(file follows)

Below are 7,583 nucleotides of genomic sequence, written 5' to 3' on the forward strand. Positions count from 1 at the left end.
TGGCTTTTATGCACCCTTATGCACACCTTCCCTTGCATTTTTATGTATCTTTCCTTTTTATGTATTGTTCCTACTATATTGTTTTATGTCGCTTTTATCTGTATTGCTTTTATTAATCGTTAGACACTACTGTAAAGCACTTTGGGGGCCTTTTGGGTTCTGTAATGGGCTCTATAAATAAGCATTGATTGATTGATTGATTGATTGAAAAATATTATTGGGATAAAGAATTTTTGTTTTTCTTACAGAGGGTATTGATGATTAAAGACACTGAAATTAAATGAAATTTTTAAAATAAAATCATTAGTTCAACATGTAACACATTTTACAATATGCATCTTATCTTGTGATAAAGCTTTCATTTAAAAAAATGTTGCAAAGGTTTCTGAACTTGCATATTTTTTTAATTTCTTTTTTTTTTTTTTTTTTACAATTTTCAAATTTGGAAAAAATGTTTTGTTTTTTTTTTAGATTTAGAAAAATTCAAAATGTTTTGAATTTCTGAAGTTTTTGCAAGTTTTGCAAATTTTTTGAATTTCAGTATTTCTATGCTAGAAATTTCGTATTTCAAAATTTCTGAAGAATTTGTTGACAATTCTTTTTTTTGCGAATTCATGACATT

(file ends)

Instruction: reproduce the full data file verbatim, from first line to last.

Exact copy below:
Below are 7,583 nucleotides of genomic sequence, written 5' to 3' on the forward strand. Positions count from 1 at the left end.
TGGCTTTTATGCACCCTTATGCACACCTTCCCTTGCATTTTTATGTATCTTTCCTTTTTATGTATTGTTCCTACTATATTGTTTTATGTCGCTTTTATCTGTATTGCTTTTATTAATCGTTAGACACTACTGTAAAGCACTTTGGGGGCCTTTTGGGTTCTGTAATGGGCTCTATAAATAAGCATTGATTGATTGATTGATTGATTGAAAAATATTATTGGGATAAAGAATTTTTGTTTTTCTTACAGAGGGTATTGATGATTAAAGACACTGAAATTAAATGAAATTTTTAAAATAAAATCATTAGTTCAACATGTAACACATTTTACAATATGCATCTTATCTTGTGATAAAGCTTTCATTTAAAAAAATGTTGCAAAGGTTTCTGAACTTGCATATTTTTTTAATTTCTTTTTTTTTTTTTTTTTTACAATTTTCAAATTTGGAAAAAATGTTTTGTTTTTTTTTTAGATTTAGAAAAATTCAAAATGTTTTGAATTTCTGAAGTTTTTGCAAGTTTTGCAAATTTTTTGAATTTCAGTATTTCTATGCTAGAAATTTCGTATTTCAAAATTTCTGAAGAATTTGTTGACAATTCTTTTTTTTGCGAATTCATGACATT